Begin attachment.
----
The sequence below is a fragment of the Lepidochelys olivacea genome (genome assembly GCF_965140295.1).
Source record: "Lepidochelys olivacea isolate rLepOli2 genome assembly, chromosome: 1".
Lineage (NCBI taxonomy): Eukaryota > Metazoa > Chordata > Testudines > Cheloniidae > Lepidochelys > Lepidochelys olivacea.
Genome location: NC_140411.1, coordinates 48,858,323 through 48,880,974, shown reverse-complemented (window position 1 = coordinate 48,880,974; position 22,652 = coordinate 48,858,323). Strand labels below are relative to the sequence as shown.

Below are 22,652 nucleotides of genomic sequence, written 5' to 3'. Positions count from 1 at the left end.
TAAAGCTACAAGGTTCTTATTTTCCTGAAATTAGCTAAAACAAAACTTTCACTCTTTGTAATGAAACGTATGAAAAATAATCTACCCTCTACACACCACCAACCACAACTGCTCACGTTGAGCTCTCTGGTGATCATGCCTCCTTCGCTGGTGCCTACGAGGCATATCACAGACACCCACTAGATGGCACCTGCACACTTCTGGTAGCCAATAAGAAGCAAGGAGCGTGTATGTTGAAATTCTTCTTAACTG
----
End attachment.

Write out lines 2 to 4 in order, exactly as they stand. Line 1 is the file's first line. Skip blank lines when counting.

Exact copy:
Source record: "Lepidochelys olivacea isolate rLepOli2 genome assembly, chromosome: 1".
Lineage (NCBI taxonomy): Eukaryota > Metazoa > Chordata > Testudines > Cheloniidae > Lepidochelys > Lepidochelys olivacea.
Genome location: NC_140411.1, coordinates 48,858,323 through 48,880,974, shown reverse-complemented (window position 1 = coordinate 48,880,974; position 22,652 = coordinate 48,858,323). Strand labels below are relative to the sequence as shown.